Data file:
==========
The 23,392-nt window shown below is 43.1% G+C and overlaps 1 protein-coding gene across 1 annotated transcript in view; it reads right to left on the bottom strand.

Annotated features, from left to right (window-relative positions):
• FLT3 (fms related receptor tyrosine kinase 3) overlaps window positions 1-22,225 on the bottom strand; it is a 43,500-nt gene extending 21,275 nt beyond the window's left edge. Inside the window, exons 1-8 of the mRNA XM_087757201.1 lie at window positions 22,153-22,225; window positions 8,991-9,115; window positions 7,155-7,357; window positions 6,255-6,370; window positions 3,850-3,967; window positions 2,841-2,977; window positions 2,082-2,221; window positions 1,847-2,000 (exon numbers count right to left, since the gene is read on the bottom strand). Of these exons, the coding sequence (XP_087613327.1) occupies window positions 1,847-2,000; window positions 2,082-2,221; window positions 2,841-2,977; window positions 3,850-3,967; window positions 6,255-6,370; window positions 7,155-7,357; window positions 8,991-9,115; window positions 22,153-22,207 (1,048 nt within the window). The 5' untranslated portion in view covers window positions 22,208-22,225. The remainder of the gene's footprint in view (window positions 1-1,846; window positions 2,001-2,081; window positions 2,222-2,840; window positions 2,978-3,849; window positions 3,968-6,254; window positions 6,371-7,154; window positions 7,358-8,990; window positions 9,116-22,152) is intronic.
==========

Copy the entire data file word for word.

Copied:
The 23,392-nt window shown below is 43.1% G+C and overlaps 1 protein-coding gene across 1 annotated transcript in view; it reads right to left on the bottom strand.

Annotated features, from left to right (window-relative positions):
• FLT3 (fms related receptor tyrosine kinase 3) overlaps window positions 1-22,225 on the bottom strand; it is a 43,500-nt gene extending 21,275 nt beyond the window's left edge. Inside the window, exons 1-8 of the mRNA XM_087757201.1 lie at window positions 22,153-22,225; window positions 8,991-9,115; window positions 7,155-7,357; window positions 6,255-6,370; window positions 3,850-3,967; window positions 2,841-2,977; window positions 2,082-2,221; window positions 1,847-2,000 (exon numbers count right to left, since the gene is read on the bottom strand). Of these exons, the coding sequence (XP_087613327.1) occupies window positions 1,847-2,000; window positions 2,082-2,221; window positions 2,841-2,977; window positions 3,850-3,967; window positions 6,255-6,370; window positions 7,155-7,357; window positions 8,991-9,115; window positions 22,153-22,207 (1,048 nt within the window). The 5' untranslated portion in view covers window positions 22,208-22,225. The remainder of the gene's footprint in view (window positions 1-1,846; window positions 2,001-2,081; window positions 2,222-2,840; window positions 2,978-3,849; window positions 3,968-6,254; window positions 6,371-7,154; window positions 7,358-8,990; window positions 9,116-22,152) is intronic.